A Revolution in Eating: How the Quest for Food
James E. McWilliams
New England Boiled Dinner. Can there be four more fearsome words in the English language? I grew up in a boiling household and the idea of enshrining that flavor-destroying technique in the name of the meal strikes terror in my tummy.
So you can imagine my confusion when confronting a litany of the typical New England kitchen garden circa 1700 or so. This is just a patial list of things I didn’t expect to see: leeks, currants. mint, asparagus. artichokes, basil, garlic, endive and shallots. (pp. 67-71 passim) I’m not certain how one gets from a larder that varied to soft, gray stew. Alas, that tale lies outside the timeframe of this study.
That’s a small complaint, though. There’s enough to be learned here to warrant spending time with this book and savoring it like a fine meal. Its author, James E. McWilliams, has been mentioned in this space before and in fact it was that encounter that spurred me to find the present volume.
Professor McWilliams is an historian who focuses on the colonial era in America. He has an abiding, almost anthropological interest in foodways, how they change and what we can learn from them. It’s an approach straight out of David Hackett Fischer. Plus ,he seems to have ticked off a certain kind of foodie so what’s not to like?
If I had the fortitude to be a scholar Fischer would be my model. He’s written on any number of subjects, from Paul Revere‘s ride to Washington‘s crossing of the Delaware to economic growth. But what first caught my attention in Fischer’s work was the way he used what is otherwise sociological information to inform a historical narrative. The economic growth volume mentioned above is a good example and his masterwork is Albion’s Seed, a volume that is so rich I have yet to get through it because it sets me observing and pondering.
I suspect he may have had a similar impact on Dr. McWilliams because sure enough, there on page 169, lies a quote from Fischer himself. I’d actually noted the similarity earlier in the book and went to the back matter to check. What had caught my eye was a narrative inventory of kitchenware in Salem and nearby towns. My first thought was, ‘Why isn’t this is arrayed in a table the way Fischer would? ‘ My second thought was to look for his footprints.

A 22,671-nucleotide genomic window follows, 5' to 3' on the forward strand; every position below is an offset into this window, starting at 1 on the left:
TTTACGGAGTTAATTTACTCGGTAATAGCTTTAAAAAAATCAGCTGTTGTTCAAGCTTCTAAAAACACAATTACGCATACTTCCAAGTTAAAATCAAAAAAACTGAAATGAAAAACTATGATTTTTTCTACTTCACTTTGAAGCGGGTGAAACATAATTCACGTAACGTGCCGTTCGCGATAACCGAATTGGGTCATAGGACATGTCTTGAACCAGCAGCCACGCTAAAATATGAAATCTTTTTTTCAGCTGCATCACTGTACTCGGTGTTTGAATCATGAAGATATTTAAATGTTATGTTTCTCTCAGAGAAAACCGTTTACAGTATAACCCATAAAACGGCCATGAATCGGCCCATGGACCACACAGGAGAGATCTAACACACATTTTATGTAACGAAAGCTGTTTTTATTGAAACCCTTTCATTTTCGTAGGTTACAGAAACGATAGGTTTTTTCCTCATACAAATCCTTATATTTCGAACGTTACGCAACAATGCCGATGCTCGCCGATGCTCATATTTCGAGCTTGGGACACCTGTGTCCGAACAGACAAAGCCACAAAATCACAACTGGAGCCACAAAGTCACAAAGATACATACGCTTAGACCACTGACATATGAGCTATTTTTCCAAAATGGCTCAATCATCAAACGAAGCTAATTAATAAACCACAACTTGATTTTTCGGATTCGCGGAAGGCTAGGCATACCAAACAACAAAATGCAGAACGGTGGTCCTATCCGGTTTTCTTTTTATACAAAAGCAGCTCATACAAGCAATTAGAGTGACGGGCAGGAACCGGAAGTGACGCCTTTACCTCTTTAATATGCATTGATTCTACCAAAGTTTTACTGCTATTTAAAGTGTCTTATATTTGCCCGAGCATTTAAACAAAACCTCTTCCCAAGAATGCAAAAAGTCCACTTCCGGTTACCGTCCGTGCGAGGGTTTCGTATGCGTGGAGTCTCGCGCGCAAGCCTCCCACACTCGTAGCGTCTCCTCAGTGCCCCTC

New England is just one of the areas that gets a fine going over. McWilliams’ point is that the settlement patterns and the response of early settlers to the local conditions led to regional differences in food but also to differences between the foods eaten in the 13 colonies and the mother country. For good measure, English settlements in the Caribbean also get some attention.
So, what’s to know? Well, New England managed to work itself to a state of self-sufficiency. If you’ve spent any time in the region that’s a wonder unto itself. Rocky is a nice way of describing the place. But they did that at the expense of the local population in order to recreate the foods they’d known in England. In other regions different patterns emerged.
In the middle colonies, the Pennsylvania to New York span, farmers became net exporters of grain. The presence of a cash-crop made economic specialization possible and so a varied, integrated economy emerged. And if you’re looking for villains this is a better place to start than further north. It turns out that the very American idea of food as merely fuel is a Quaker belief which was easy on both the passions and the bad dentition. The Friends were also the original ‘boil it until it’s beyond soft’ gastronomes.
Further south, and in the Caribbean, it gets more interesting. In Maryland and the Tidewater region of Virginia, there was more interaction with both Native Americans and slaves. In this case tobacco was the cash crop and while just over the Mason Dixon line a cash crop helped form a varied economy the requirements of that pesky weed had an opposite effect here. Work patterns and the climate–think of the summer if you’re not right on Chesapeake Bay–conspired to vary the diet and the approach to cooking.
But it’s the low countries that, perversely, get things right but for all the wrong reasons. South Carolina and the adjacent colonies were full of adventurers intent on finding their own cash crop. It just took much longer to do so than anyone expected. And in the meantime they had to eat even though they were committed to working little. So the slaves and the Indians drove the comestibles and it’s why a low country boil is the delight that it is and not an affront to hot water.
The colonies in the Caribbean serve, throughout, as a wild contrast. A place where the landowners left slaves to fend for themselves only to find out how dependent on them they were for basics like something to eat. It’s a fascinating contrast and puts all those sugar mills that dot Antigua into a new perspective.
In case it isn’t clear, this is history done right. No boring recitation of dates and treaties and provisos. Just a well told tale of how people in a completely alien place went about one of life’s more basic functions.
Read the book, it could be the best brian food you consume this year.
The title of this post is drawn from a Cab Calloway tune recorded in 1948. I saw Calloway, then apporaching 80, at SUNY Purchase more than 35 years ago and I still remember a wild man tearing through ‘Old Man River’ in about 2 minutes flat. This is a fun tune and someday I’ll get around to a food playlist. Until then, ‘let’s eat, Pete.’